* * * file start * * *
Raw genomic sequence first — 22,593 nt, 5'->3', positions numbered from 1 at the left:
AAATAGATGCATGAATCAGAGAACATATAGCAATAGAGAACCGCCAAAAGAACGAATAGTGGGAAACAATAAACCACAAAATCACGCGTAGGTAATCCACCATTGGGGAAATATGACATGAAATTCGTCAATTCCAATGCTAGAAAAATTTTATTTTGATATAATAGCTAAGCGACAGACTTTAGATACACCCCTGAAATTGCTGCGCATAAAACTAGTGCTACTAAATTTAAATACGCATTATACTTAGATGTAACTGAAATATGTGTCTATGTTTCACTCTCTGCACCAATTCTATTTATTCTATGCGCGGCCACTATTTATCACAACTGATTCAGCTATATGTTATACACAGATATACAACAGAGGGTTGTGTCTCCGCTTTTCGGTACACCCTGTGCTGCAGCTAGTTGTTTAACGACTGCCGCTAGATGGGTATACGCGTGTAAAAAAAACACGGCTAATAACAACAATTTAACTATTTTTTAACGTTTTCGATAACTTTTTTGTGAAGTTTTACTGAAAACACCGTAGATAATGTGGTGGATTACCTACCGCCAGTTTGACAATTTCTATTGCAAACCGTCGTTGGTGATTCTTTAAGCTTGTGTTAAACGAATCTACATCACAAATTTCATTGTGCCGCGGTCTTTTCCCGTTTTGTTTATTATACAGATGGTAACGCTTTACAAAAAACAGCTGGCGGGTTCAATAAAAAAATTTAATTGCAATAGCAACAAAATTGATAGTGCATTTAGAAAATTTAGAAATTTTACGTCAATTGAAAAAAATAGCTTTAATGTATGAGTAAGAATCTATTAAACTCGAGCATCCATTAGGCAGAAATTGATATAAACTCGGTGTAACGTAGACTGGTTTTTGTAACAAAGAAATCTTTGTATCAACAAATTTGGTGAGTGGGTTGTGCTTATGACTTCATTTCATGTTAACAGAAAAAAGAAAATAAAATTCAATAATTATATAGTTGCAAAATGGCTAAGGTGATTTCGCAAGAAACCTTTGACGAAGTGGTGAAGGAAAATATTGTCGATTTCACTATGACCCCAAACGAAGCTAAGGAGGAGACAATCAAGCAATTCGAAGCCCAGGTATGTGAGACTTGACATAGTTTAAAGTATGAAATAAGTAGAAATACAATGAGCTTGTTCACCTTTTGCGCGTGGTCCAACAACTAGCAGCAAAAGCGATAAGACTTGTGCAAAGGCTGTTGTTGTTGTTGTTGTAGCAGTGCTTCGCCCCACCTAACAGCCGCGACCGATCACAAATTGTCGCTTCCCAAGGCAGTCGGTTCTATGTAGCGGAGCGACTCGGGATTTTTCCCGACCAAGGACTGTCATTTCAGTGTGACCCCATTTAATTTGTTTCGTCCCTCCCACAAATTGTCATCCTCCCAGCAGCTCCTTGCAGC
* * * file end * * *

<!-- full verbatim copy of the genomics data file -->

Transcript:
Raw genomic sequence first — 22,593 nt, 5'->3', positions numbered from 1 at the left:
AAATAGATGCATGAATCAGAGAACATATAGCAATAGAGAACCGCCAAAAGAACGAATAGTGGGAAACAATAAACCACAAAATCACGCGTAGGTAATCCACCATTGGGGAAATATGACATGAAATTCGTCAATTCCAATGCTAGAAAAATTTTATTTTGATATAATAGCTAAGCGACAGACTTTAGATACACCCCTGAAATTGCTGCGCATAAAACTAGTGCTACTAAATTTAAATACGCATTATACTTAGATGTAACTGAAATATGTGTCTATGTTTCACTCTCTGCACCAATTCTATTTATTCTATGCGCGGCCACTATTTATCACAACTGATTCAGCTATATGTTATACACAGATATACAACAGAGGGTTGTGTCTCCGCTTTTCGGTACACCCTGTGCTGCAGCTAGTTGTTTAACGACTGCCGCTAGATGGGTATACGCGTGTAAAAAAAACACGGCTAATAACAACAATTTAACTATTTTTTAACGTTTTCGATAACTTTTTTGTGAAGTTTTACTGAAAACACCGTAGATAATGTGGTGGATTACCTACCGCCAGTTTGACAATTTCTATTGCAAACCGTCGTTGGTGATTCTTTAAGCTTGTGTTAAACGAATCTACATCACAAATTTCATTGTGCCGCGGTCTTTTCCCGTTTTGTTTATTATACAGATGGTAACGCTTTACAAAAAACAGCTGGCGGGTTCAATAAAAAAATTTAATTGCAATAGCAACAAAATTGATAGTGCATTTAGAAAATTTAGAAATTTTACGTCAATTGAAAAAAATAGCTTTAATGTATGAGTAAGAATCTATTAAACTCGAGCATCCATTAGGCAGAAATTGATATAAACTCGGTGTAACGTAGACTGGTTTTTGTAACAAAGAAATCTTTGTATCAACAAATTTGGTGAGTGGGTTGTGCTTATGACTTCATTTCATGTTAACAGAAAAAAGAAAATAAAATTCAATAATTATATAGTTGCAAAATGGCTAAGGTGATTTCGCAAGAAACCTTTGACGAAGTGGTGAAGGAAAATATTGTCGATTTCACTATGACCCCAAACGAAGCTAAGGAGGAGACAATCAAGCAATTCGAAGCCCAGGTATGTGAGACTTGACATAGTTTAAAGTATGAAATAAGTAGAAATACAATGAGCTTGTTCACCTTTTGCGCGTGGTCCAACAACTAGCAGCAAAAGCGATAAGACTTGTGCAAAGGCTGTTGTTGTTGTTGTTGTAGCAGTGCTTCGCCCCACCTAACAGCCGCGACCGATCACAAATTGTCGCTTCCCAAGGCAGTCGGTTCTATGTAGCGGAGCGACTCGGGATTTTTCCCGACCAAGGACTGTCATTTCAGTGTGACCCCATTTAATTTGTTTCGTCCCTCCCACAAATTGTCATCCTCCCAGCAGCTCCTTGCAGC